N.S. Power says restoration efforts in full force following Lee

Damage from post-Tropical Storm Lee. (NS Power photo)

HALIFAX: More than 800 people are working in communities across Nova Scotia to restore power, and more are on the way, after Post Tropical Storm Lee whipped across Nova Scotia Saturday.

As restoration continues, the focus today is assessing the damage across the province. Helicopters and drones are being used to patrol lines and crews will also be doing foot patrols.

Significant tropical storm winds impacted the province for almost 24 hours yesterday with winds above 90km an hour in most parts of the province for the entire day, and over 125km in the metro area. Those winds continued throughout the evening Saturday and overnight in some areas.

Damage from the tropical storm force winds and heavy rain ranges from broken power poles and uprooted trees, to downed power lines, localized flooding and road closures.


“As wind gusts went below 80km an hour, crews were able to go up in buckets and restore power, however, there’s no question Lee was a major storm that created unsafe conditions that slowed restoration efforts,” said Matt Drover, NS Power Storm Lead.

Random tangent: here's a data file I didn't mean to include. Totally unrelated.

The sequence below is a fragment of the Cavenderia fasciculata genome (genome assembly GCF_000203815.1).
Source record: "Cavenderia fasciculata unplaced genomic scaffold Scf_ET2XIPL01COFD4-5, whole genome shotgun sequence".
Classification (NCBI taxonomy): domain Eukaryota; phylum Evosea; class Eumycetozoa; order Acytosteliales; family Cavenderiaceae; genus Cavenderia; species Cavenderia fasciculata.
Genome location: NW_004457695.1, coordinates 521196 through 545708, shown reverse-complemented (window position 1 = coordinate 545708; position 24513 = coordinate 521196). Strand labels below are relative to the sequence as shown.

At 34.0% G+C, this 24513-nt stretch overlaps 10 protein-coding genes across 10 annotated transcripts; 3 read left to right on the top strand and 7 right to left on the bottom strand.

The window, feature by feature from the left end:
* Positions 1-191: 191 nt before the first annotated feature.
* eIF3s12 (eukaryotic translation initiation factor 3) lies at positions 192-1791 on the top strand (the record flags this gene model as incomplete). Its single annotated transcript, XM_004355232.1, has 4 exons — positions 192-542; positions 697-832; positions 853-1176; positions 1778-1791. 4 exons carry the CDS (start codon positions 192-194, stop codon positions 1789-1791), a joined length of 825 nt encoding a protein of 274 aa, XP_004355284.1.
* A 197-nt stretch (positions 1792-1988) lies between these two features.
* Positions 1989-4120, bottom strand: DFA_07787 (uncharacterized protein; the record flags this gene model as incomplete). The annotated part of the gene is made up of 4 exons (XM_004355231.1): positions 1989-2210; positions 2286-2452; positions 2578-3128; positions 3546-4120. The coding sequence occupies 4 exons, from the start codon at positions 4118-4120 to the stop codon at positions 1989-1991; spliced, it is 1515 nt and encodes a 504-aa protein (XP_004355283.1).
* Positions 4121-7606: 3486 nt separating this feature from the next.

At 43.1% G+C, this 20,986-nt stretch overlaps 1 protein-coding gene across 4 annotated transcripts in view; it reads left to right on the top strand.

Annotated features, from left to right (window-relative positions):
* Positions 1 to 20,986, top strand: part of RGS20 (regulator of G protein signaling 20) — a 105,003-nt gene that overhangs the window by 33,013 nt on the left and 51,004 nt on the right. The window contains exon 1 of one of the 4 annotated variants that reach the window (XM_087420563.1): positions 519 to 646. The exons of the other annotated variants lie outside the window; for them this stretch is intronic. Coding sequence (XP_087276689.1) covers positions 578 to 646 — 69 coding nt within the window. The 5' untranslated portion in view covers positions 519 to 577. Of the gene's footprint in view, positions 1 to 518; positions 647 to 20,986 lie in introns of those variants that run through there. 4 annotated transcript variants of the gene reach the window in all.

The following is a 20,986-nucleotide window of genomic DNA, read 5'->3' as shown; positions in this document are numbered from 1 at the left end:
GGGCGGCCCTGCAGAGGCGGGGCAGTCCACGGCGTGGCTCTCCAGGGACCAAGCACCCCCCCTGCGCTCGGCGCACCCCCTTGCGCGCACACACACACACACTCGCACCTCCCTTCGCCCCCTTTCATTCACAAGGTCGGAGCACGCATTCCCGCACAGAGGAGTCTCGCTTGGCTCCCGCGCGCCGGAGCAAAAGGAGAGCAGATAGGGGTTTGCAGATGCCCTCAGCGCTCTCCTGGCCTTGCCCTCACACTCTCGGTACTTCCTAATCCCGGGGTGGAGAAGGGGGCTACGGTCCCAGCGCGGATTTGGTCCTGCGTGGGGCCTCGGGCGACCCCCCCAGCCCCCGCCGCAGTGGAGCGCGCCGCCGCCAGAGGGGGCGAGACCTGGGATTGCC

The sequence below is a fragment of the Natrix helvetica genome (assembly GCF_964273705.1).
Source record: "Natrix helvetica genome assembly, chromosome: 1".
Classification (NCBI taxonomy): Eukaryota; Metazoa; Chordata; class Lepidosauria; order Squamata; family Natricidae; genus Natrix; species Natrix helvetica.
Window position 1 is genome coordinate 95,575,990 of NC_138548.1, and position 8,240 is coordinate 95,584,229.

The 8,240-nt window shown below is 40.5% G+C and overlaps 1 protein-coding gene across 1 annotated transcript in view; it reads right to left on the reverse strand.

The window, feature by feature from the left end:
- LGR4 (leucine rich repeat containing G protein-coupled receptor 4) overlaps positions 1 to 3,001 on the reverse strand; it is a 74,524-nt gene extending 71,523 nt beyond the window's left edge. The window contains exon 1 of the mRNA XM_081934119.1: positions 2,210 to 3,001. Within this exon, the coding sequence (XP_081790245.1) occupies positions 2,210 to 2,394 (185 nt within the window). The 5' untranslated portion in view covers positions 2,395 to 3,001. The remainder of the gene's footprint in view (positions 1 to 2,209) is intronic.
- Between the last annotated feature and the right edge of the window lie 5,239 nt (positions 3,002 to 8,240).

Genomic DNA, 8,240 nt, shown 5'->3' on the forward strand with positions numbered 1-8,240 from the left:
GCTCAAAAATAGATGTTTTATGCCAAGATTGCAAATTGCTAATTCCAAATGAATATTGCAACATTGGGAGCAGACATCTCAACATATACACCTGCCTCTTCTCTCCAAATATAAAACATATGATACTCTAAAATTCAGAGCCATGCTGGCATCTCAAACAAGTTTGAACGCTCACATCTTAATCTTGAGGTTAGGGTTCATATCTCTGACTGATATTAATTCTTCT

“We’ve been getting an even better look at the damage since daylight, and now everyone is focusing their efforts on making the necessary repairs and getting the power back on safely for customers as quickly as possible.”

About 277,000 customers were affected by the significant winds causing trees to come down on powerlines.

Amid some very challenging conditions Saturday, crews were able to restore power to approximately 170,000
customers and we expect to get a significant amount more back on today.

NS Power crews work on restoration efforts in HRM. (NS Power photo)


The western part of the province (South Shore, Tri-County and Annapolis Valley), the metro area as well as Truro
and New Glasgow in the Northeast were hardest hit by the storm.

Winds reached over 100km/hour in most of the west and the northeast area of the province and over 120km/hour in parts of Halifax Regional Municipality.

“It’s important to keep safety top of mind for all Nova Scotians as restoration and cleanup continues from Post
Tropical Storm Lee,” said Drover.


“There may be downed power lines and if you see them we ask that you please keep your distance and call NS Power or 911 to report them right away.”

Customers are encouraged to keep an eye on our outage map at http://outagemap.nspower.ca for the latest
information and estimated restoration times.

Once crews are able to assess the damage, those estimates are updated with more accurate restoration times.